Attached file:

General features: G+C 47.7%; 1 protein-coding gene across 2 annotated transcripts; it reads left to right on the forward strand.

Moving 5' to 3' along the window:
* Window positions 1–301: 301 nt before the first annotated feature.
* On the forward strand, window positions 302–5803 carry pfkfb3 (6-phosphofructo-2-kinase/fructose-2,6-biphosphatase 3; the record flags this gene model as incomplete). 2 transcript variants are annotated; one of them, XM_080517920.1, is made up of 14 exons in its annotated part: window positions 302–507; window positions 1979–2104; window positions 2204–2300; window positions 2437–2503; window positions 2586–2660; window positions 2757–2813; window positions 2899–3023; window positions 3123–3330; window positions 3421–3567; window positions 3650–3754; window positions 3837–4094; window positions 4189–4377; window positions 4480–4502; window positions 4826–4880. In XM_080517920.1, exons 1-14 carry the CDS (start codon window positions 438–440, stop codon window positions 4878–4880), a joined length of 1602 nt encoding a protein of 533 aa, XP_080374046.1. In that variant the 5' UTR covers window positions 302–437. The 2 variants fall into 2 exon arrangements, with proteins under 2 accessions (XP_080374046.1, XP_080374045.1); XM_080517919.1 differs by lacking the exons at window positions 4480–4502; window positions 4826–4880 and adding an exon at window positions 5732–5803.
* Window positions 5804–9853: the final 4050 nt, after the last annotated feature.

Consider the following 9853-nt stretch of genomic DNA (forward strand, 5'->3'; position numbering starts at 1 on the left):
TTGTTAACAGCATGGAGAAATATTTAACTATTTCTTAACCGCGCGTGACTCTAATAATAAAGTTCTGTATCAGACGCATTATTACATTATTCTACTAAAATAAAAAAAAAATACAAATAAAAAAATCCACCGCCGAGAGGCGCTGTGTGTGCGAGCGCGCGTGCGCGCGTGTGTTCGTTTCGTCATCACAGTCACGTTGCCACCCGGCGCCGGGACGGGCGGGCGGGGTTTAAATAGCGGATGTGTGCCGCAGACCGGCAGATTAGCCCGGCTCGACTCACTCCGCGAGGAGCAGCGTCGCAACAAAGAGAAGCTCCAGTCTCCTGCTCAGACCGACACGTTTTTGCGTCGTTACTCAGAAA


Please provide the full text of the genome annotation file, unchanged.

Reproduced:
General features: G+C 47.7%; 1 protein-coding gene across 2 annotated transcripts; it reads left to right on the forward strand.

Moving 5' to 3' along the window:
* Window positions 1–301: 301 nt before the first annotated feature.
* On the forward strand, window positions 302–5803 carry pfkfb3 (6-phosphofructo-2-kinase/fructose-2,6-biphosphatase 3; the record flags this gene model as incomplete). 2 transcript variants are annotated; one of them, XM_080517920.1, is made up of 14 exons in its annotated part: window positions 302–507; window positions 1979–2104; window positions 2204–2300; window positions 2437–2503; window positions 2586–2660; window positions 2757–2813; window positions 2899–3023; window positions 3123–3330; window positions 3421–3567; window positions 3650–3754; window positions 3837–4094; window positions 4189–4377; window positions 4480–4502; window positions 4826–4880. In XM_080517920.1, exons 1-14 carry the CDS (start codon window positions 438–440, stop codon window positions 4878–4880), a joined length of 1602 nt encoding a protein of 533 aa, XP_080374046.1. In that variant the 5' UTR covers window positions 302–437. The 2 variants fall into 2 exon arrangements, with proteins under 2 accessions (XP_080374046.1, XP_080374045.1); XM_080517919.1 differs by lacking the exons at window positions 4480–4502; window positions 4826–4880 and adding an exon at window positions 5732–5803.
* Window positions 5804–9853: the final 4050 nt, after the last annotated feature.

Consider the following 9853-nt stretch of genomic DNA (forward strand, 5'->3'; position numbering starts at 1 on the left):
TTGTTAACAGCATGGAGAAATATTTAACTATTTCTTAACCGCGCGTGACTCTAATAATAAAGTTCTGTATCAGACGCATTATTACATTATTCTACTAAAATAAAAAAAAAATACAAATAAAAAAATCCACCGCCGAGAGGCGCTGTGTGTGCGAGCGCGCGTGCGCGCGTGTGTTCGTTTCGTCATCACAGTCACGTTGCCACCCGGCGCCGGGACGGGCGGGCGGGGTTTAAATAGCGGATGTGTGCCGCAGACCGGCAGATTAGCCCGGCTCGACTCACTCCGCGAGGAGCAGCGTCGCAACAAAGAGAAGCTCCAGTCTCCTGCTCAGACCGACACGTTTTTGCGTCGTTACTCAGAAA